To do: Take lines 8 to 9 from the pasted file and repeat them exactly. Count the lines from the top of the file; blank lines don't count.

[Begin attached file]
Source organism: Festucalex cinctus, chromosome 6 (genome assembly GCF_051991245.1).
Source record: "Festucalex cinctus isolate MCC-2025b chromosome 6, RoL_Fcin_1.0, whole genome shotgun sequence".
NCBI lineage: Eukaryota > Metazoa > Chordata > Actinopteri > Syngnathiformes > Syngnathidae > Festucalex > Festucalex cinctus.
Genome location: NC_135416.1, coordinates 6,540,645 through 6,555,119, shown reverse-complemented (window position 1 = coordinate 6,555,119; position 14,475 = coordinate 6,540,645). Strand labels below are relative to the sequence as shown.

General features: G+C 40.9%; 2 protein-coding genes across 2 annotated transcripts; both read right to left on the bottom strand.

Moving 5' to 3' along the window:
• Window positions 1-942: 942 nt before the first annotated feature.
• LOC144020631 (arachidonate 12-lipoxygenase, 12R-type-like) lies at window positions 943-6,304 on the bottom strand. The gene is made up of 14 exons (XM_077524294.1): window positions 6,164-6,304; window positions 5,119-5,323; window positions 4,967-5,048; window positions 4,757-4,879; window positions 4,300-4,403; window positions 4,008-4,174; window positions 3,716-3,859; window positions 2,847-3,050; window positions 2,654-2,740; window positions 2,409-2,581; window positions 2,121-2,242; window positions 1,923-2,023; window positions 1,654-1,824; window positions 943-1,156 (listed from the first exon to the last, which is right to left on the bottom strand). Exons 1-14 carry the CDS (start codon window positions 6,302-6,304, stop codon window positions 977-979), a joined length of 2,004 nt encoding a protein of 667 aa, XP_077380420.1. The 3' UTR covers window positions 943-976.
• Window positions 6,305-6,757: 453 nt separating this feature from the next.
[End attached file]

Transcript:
• LOC144020631 (arachidonate 12-lipoxygenase, 12R-type-like) lies at window positions 943-6,304 on the bottom strand. The gene is made up of 14 exons (XM_077524294.1): window positions 6,164-6,304; window positions 5,119-5,323; window positions 4,967-5,048; window positions 4,757-4,879; window positions 4,300-4,403; window positions 4,008-4,174; window positions 3,716-3,859; window positions 2,847-3,050; window positions 2,654-2,740; window positions 2,409-2,581; window positions 2,121-2,242; window positions 1,923-2,023; window positions 1,654-1,824; window positions 943-1,156 (listed from the first exon to the last, which is right to left on the bottom strand). Exons 1-14 carry the CDS (start codon window positions 6,302-6,304, stop codon window positions 977-979), a joined length of 2,004 nt encoding a protein of 667 aa, XP_077380420.1. The 3' UTR covers window positions 943-976.
• Window positions 6,305-6,757: 453 nt separating this feature from the next.